Lawyer Assisting Employers and Employees With Restrictive Covenants in Downers Grove and Lombard
A business’s employment contracts serve as important tools that can provide a company with protection against losses and liabilities, while also ensuring that employees understand their rights and responsibilities. Non-compete agreements are important elements of these contracts, but they must meet certain requirements in order to be enforceable. Employers and employees should work with an experienced business law attorney to understand how these types of agreements affect them and ensure that their rights are protected.
Shakfeh Law LLC provides dedicated legal representation to businesses and employees, and we can work with you to review your employment contracts and determine how they affect you. Attorney Danya Shakfeh has more than 10 years of experience, and as a business owner, she knows the importance of addressing contractual issues correctly. Whether you need to create or negotiate an employment contract or resolve contract disputes, she can provide the legal help you need.
Understanding Non-Compete Agreements
A non-compete agreement is often included in an employment contract or severance agreement, and a “covenant not to compete” may also be a part of other types of contracts. These clauses will state that an employee will not conduct business that directly competes with the employer during or after their employment. These agreements may also incorporate non-solicitation clauses that state that an employee will not attempt to hire others who work for the employer or offer competing services to the employer’s customers.
Non-compete agreements are known as “restrictive covenants,” since they place restrictions on an employee. To be valid and enforceable, these agreements must meet certain requirements, including:
- Consideration – An employee must receive something of value in return for agreeing to the restrictions placed on them. For example, an employment agreement may offer a certain amount of pay that a former employee will receive if they agree not to compete with the former employer. In Illinois, two years of employment may serve as sufficient consideration.
- Duration – The agreement will specify the amount of time an employee is restricted from engaging in competitive activities.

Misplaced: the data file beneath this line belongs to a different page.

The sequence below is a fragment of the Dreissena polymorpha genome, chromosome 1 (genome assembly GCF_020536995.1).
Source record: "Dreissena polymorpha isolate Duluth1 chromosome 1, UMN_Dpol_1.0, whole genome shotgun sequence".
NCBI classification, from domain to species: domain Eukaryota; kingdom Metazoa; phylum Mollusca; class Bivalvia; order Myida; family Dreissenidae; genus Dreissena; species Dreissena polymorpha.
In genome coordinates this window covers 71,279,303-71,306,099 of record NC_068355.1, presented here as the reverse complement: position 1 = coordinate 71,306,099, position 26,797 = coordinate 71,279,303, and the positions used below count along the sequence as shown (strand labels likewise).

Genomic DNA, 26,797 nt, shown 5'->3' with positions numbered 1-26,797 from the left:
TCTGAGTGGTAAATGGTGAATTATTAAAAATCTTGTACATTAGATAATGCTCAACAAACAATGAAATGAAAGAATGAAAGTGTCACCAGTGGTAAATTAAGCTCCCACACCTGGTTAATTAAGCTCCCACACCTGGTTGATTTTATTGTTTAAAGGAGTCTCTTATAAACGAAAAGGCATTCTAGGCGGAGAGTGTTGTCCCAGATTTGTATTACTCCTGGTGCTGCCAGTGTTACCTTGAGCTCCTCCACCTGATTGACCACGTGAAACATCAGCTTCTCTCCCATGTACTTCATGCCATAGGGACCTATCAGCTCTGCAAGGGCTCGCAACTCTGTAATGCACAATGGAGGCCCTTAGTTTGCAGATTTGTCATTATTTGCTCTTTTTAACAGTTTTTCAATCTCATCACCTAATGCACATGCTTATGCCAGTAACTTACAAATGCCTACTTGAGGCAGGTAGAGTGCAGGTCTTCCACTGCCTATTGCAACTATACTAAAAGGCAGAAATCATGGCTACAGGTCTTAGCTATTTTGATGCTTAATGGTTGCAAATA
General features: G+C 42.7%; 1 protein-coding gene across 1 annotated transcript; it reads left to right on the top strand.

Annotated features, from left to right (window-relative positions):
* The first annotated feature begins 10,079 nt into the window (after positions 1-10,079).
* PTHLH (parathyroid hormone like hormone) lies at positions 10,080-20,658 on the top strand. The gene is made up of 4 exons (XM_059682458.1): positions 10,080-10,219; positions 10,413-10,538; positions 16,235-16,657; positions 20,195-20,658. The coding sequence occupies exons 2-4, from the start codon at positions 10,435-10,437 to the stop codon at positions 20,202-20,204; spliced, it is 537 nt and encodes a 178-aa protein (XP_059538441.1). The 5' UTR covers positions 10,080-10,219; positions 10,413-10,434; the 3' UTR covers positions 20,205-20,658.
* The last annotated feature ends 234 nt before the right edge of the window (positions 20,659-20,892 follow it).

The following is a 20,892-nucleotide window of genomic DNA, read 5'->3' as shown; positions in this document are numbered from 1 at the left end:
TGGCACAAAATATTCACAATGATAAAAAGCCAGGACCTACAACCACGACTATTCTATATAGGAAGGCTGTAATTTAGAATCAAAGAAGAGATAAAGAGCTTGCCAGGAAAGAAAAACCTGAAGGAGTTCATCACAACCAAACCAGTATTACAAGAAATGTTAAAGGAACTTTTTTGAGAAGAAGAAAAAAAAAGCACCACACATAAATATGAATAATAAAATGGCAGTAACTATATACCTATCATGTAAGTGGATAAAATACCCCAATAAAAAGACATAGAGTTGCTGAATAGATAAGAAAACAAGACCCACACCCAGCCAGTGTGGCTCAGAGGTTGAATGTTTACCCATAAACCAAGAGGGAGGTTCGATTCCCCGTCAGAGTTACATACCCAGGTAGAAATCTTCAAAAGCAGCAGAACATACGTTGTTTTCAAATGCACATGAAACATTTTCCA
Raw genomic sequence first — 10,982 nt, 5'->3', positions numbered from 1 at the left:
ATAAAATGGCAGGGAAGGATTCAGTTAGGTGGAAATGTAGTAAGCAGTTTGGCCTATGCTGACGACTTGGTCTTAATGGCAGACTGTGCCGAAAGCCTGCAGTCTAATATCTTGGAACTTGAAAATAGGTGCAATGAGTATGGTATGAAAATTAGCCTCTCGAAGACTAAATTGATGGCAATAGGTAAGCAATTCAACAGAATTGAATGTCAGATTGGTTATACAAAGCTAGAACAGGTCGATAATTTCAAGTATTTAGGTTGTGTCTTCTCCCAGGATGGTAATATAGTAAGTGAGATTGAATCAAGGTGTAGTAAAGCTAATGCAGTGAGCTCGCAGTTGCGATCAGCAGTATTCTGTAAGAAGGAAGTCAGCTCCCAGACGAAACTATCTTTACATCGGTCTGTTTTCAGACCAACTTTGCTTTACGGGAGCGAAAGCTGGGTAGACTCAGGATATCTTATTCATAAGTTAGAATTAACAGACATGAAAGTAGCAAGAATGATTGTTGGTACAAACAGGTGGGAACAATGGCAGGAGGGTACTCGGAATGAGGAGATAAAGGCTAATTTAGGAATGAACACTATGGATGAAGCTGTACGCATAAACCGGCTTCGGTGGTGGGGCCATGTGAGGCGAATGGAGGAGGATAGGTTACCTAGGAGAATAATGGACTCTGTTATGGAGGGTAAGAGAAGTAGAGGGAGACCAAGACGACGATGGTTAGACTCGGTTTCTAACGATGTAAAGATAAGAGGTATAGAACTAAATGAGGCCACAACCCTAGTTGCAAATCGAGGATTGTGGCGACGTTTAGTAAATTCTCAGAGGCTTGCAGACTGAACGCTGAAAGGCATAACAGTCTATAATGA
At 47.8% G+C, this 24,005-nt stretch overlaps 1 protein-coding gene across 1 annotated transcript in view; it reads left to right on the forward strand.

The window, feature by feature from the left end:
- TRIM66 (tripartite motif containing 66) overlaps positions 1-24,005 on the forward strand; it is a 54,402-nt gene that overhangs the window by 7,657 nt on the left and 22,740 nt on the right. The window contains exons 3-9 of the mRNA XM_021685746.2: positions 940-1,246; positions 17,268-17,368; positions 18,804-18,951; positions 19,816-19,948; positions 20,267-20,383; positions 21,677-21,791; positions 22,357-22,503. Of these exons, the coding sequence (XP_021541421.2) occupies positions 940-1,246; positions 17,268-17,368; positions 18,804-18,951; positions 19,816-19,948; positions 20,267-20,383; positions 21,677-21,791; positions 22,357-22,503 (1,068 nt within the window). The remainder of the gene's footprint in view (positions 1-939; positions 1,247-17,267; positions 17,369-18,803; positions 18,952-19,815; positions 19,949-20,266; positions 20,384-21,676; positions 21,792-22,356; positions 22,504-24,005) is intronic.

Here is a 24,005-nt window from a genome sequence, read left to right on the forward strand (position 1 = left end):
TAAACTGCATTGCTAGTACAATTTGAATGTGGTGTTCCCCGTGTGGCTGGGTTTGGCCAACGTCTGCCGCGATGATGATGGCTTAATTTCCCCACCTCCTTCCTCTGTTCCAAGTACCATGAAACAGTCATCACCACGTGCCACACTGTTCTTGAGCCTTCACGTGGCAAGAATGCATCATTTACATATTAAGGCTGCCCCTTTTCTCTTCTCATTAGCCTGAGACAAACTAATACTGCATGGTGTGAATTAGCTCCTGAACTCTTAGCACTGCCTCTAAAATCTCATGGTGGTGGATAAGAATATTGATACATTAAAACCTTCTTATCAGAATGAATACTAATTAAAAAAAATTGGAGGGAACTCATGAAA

- Location – Restrictions on an employee may only apply within a certain geographical area. For example, an agreement may restrict an employee from starting a new business or working for a competitor within the same state as the employer, or it may define a certain radius surrounding the employer where the agreement will be effective.
- Types of activities – The agreement may define the specific competitive activities an employee is restricted from performing, such as working for a business in the same industry as the employer or using certain proprietary processes.
- Reasonableness – An employer must demonstrate that its restrictions are reasonable and protect a legitimate business interest.
While non-compete agreements can help a company protect its trade secrets and ensure that former employees do not act in a way that causes financial harm to the business, these clauses must be fair and reasonable. If an agreement places unreasonable restrictions on an employee, it may not be enforceable. For example, a non-compete agreement that lasts for an extended amount of time or covers a very large geographical area may be too restrictive or unreasonable. Agreements that place unnecessary restraints on a person’s ability to earn an income will likely not hold up to a legal challenge.
Contact Our Oak Brook Non-Compete Agreement Lawyer
At Shakfeh Law LLC, we represent both employers and employees in cases involving non-compete agreements. We can review these agreements before they are signed to ensure that both parties’ rights are protected. We can also provide representation in disputes regarding the enforcement of these agreements. For legal help with employment contracts, contact us or call us at 630-517-5529. We represent clients in Cook and DuPage Counties, including Elmhurst, Willowbrook, Oak Brook, Burr Ridge, Lombard, Chicago, Villa Park, Downers Grove, and Hinsdale.